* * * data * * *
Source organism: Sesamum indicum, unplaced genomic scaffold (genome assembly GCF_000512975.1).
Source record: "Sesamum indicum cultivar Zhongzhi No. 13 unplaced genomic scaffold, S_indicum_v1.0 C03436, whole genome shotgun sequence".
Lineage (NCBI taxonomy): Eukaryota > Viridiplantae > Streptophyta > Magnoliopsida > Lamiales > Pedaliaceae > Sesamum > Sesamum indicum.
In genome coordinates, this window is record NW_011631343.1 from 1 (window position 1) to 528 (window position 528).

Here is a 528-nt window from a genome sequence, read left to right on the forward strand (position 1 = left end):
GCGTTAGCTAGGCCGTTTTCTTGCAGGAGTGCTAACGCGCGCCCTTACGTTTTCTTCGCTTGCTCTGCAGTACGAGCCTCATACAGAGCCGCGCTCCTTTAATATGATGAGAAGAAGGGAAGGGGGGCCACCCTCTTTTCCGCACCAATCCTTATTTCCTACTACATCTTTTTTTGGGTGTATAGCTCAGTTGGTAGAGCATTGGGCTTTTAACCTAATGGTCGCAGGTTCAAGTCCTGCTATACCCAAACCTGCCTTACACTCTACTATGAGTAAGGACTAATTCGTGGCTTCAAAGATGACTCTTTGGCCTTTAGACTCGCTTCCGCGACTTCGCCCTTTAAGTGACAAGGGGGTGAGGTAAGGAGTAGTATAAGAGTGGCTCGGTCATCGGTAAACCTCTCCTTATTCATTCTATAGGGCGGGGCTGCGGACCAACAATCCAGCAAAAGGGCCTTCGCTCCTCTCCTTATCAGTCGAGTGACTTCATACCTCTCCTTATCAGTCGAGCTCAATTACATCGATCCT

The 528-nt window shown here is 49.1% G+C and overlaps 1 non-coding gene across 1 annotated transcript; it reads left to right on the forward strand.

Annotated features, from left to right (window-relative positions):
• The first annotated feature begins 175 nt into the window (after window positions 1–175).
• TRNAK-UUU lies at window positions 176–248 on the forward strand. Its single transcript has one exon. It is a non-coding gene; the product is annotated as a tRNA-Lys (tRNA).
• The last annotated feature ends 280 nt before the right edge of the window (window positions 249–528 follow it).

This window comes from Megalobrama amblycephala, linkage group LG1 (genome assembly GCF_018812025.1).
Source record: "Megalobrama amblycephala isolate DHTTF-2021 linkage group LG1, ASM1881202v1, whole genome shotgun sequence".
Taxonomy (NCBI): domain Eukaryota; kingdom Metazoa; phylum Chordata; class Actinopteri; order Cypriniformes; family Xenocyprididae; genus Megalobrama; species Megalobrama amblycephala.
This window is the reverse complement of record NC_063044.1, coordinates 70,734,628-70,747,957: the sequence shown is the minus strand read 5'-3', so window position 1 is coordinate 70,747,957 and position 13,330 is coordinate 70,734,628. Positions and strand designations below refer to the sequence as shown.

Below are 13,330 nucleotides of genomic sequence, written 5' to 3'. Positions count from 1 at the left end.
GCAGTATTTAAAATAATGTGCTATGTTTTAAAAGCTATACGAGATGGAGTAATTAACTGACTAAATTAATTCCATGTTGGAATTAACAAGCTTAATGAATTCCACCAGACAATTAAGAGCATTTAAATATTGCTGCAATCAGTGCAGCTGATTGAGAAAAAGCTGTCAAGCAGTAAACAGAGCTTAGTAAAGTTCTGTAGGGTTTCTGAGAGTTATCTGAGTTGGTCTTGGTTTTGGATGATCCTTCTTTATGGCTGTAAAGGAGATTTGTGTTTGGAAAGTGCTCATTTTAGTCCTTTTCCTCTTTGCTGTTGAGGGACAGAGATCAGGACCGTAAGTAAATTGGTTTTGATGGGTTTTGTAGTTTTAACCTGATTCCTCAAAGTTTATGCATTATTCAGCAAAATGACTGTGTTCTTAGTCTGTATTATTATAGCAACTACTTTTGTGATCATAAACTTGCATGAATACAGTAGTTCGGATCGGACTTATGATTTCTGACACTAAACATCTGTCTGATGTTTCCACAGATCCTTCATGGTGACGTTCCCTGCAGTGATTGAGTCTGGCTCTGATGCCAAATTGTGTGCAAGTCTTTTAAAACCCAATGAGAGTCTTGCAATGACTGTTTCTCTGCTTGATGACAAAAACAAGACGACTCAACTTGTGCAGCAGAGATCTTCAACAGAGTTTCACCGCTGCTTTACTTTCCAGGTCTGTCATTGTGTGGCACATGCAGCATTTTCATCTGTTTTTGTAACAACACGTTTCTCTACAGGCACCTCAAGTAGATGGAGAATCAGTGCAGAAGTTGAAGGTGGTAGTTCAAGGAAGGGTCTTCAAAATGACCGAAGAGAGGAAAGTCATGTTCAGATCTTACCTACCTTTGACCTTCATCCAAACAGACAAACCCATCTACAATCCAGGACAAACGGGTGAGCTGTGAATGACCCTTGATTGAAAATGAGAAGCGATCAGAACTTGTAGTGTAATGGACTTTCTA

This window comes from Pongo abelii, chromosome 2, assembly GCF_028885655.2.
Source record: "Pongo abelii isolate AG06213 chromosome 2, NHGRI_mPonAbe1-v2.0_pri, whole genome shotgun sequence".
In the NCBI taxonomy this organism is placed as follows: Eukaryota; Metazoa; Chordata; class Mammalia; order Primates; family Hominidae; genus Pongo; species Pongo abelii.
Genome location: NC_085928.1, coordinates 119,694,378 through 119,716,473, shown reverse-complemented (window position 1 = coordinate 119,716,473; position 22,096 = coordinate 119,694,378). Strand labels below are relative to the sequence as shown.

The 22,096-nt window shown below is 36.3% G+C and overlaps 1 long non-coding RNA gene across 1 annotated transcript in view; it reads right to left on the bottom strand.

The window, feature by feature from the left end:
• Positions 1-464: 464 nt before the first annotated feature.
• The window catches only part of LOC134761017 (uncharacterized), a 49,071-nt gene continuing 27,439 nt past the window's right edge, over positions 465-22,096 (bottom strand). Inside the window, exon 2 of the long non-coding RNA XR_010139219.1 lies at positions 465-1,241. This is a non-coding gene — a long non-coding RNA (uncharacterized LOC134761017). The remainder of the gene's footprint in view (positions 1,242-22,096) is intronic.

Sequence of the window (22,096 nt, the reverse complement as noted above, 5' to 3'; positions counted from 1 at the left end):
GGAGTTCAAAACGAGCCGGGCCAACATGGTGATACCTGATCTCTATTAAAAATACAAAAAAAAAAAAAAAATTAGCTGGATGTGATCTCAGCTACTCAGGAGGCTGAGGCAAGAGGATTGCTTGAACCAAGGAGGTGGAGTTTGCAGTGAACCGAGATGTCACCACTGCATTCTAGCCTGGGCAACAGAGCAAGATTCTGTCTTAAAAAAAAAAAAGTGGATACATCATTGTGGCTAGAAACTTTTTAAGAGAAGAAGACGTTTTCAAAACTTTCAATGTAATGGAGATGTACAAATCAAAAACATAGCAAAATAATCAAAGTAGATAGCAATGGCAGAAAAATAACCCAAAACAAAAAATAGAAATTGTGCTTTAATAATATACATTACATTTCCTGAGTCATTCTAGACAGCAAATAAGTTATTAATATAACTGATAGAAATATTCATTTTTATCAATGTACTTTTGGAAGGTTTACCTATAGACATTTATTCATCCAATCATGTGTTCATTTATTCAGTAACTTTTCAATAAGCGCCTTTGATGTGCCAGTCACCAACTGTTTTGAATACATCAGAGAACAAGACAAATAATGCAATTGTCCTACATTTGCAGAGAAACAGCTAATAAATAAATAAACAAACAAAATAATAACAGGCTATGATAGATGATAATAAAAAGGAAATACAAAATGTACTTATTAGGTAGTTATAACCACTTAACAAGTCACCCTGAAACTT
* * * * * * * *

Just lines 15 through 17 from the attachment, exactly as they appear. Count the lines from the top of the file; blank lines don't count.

This window is the reverse complement of record NC_063044.1, coordinates 70,734,628-70,747,957: the sequence shown is the minus strand read 5'-3', so window position 1 is coordinate 70,747,957 and position 13,330 is coordinate 70,734,628. Positions and strand designations below refer to the sequence as shown.

Below are 13,330 nucleotides of genomic sequence, written 5' to 3'. Positions count from 1 at the left end.
GCAGTATTTAAAATAATGTGCTATGTTTTAAAAGCTATACGAGATGGAGTAATTAACTGACTAAATTAATTCCATGTTGGAATTAACAAGCTTAATGAATTCCACCAGACAATTAAGAGCATTTAAATATTGCTGCAATCAGTGCAGCTGATTGAGAAAAAGCTGTCAAGCAGTAAACAGAGCTTAGTAAAGTTCTGTAGGGTTTCTGAGAGTTATCTGAGTTGGTCTTGGTTTTGGATGATCCTTCTTTATGGCTGTAAAGGAGATTTGTGTTTGGAAAGTGCTCATTTTAGTCCTTTTCCTCTTTGCTGTTGAGGGACAGAGATCAGGACCGTAAGTAAATTGGTTTTGATGGGTTTTGTAGTTTTAACCTGATTCCTCAAAGTTTATGCATTATTCAGCAAAATGACTGTGTTCTTAGTCTGTATTATTATAGCAACTACTTTTGTGATCATAAACTTGCATGAATACAGTAGTTCGGATCGGACTTATGATTTCTGACACTAAACATCTGTCTGATGTTTCCACAGATCCTTCATGGTGACGTTCCCTGCAGTGATTGAGTCTGGCTCTGATGCCAAATTGTGTGCAAGTCTTTTAAAACCCAATGAGAGTCTTGCAATGACTGTTTCTCTGCTTGATGACAAAAACAAGACGACTCAACTTGTGCAGCAGAGATCTTCAACAGAGTTTCACCGCTGCTTTACTTTCCAGGTCTGTCATTGTGTGGCACATGCAGCATTTTCATCTGTTTTTGTAACAACACGTTTCTCTACAGGCACCTCAAGTAGATGGAGAATCAGTGCAGAAGTTGAAGGTGGTAGTTCAAGGAAGGGTCTTCAAAATGACCGAAGAGAGGAAAGTCATGTTCAGATCTTACCTACCTTTGACCTTCATCCAAACAGACAAACCCATCTACAATCCAGGACAAACGGGTGAGCTGTGAATGACCCTTGATTGAAAATGAGAAGCGATCAGAACTTGTAGTGTAATGGACTTTCTA